Sunday, January 31, 2010

Meeting Dr. Temple Grandin -- HBO's Upcoming Movie

Last Spring I was at a "Cooking for Solutions" event at the Monterey Bay Aquarium, learning about farming, fishing, and animal rights issues.  One of the panel sessions was on the "Humane Treatment of Farm Animals: Best Practices and New Directions" with Panelist Dr. Temple Grandin.  And her story is the focus of an upcoming HBO movie "Temple Grandin" on February 6.  Dr. Grandin has autism, which has given her challenges but also immense gifts that have been applied in the area of animal science.

At the Monterey event, I would say a majority of us were unaware of Grandin's autism.  She came across extremely assertive -- almost shockingly so -- and several us would turn heads and look at each other when she would make forceful statements early on into the presentation.  All of us had the look ... wouldn't want to get on her bad side.

However, as the afternoon progressed, it became increasingly apparent who was the most educated, articulate, and solution oriented on the subject of humane farm animal treatment.  And that was Dr. Grandin.  In fact, when the buzzer rang to end the discussion, no one wanted to end the panel's time.  We had all been convinced of humane solutions, even when scaling up, and wanted to know more, largely due to Dr. Grandin's immense passion for the subject.

Here are some of Grandin's quotes and comments --

  • Speaking of cows and pigs and how they develop fear of humans when inhumanely kept and raised -- "Animals afraid of people produce less milk and less piglets."  In fact, one of the other panelists, Marcus Benedetti, said about cows that "the longer an animal can live more comfortably, the better milk [it] produces for a longer period of time."
  • She spoke about how there should be a scoring system for handling and slaughtering animals -- a simple auditing system -- "Slaughter houses are easier to deal with than farmers because slaughter houses are highly regulated and used to standards.  We must have reasonable standards depending on each region."  She said that some regions have needs and conditions which other regions do not -- thus the by-region regulations.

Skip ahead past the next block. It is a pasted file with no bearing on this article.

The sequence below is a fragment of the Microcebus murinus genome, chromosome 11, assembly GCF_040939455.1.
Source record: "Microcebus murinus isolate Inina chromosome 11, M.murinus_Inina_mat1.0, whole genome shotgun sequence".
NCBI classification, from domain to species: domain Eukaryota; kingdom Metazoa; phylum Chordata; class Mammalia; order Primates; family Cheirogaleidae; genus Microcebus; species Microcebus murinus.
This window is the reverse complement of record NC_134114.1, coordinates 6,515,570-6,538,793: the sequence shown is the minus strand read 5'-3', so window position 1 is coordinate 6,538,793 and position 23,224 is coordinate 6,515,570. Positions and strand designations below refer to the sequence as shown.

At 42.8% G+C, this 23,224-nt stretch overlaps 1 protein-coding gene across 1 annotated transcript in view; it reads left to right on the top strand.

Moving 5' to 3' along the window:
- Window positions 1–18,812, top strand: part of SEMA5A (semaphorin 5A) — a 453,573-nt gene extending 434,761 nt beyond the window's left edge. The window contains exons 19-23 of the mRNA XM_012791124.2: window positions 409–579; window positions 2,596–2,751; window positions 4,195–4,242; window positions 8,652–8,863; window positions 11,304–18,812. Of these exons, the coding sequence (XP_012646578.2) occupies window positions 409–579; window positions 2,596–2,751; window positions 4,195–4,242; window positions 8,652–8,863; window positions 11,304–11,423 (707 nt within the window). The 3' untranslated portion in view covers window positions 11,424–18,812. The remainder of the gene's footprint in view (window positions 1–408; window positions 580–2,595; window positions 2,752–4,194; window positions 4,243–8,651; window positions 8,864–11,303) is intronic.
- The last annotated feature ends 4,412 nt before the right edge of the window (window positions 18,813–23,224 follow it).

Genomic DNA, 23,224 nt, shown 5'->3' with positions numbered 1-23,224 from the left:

• Grandin said there needs to be a new eco label when it comes to animal products and have this label based on a triple-check sysytem of 1) internal audits, 2) third-party verification, and 3) custom audits from buyers and a random basis --  "[If the producers have] clear guidelines, then they will actually do it."  Areas of Grandin's particular concern were lame animals, body conditions, dirty animals, lesions, swellings, bald spots, lumps, sick animals that don't get treated, chemical levels, lice, and pastures that have less than 75% vegetation.
  • She also felt strongly that the behavior of animals tells us a lot about how to tell if animals are humanely treated, noting that when you see irregular behavior it is a sign of maltreatment.  

Wednesday, January 27, 2010

Will Solar and Wind Power Gain Major Traction ... well, it Depends on Coal

Copenhagen Over, Now What?

Tuesday, January 26, 2010

Support Oxfam in Haiti Relief and Rebuild

Although there are many reputable organizations that are helping Haiti during this emergency time, I would like recommend Oxfam as an organization I feel would be an excellent choice in giving of your donations to help this crisis because the organization is not only attending to immediate needs like water and sanitation but also has a sustainable plan for country's future.

  1. Cancel foreign debt
  2. Focus economic aid support on Haitian farmers and small businesses -- this can make Haitians less dependent on food and product imports and also ensure that monies are not disproportionately ending up in the hands of the few Haitian wealthy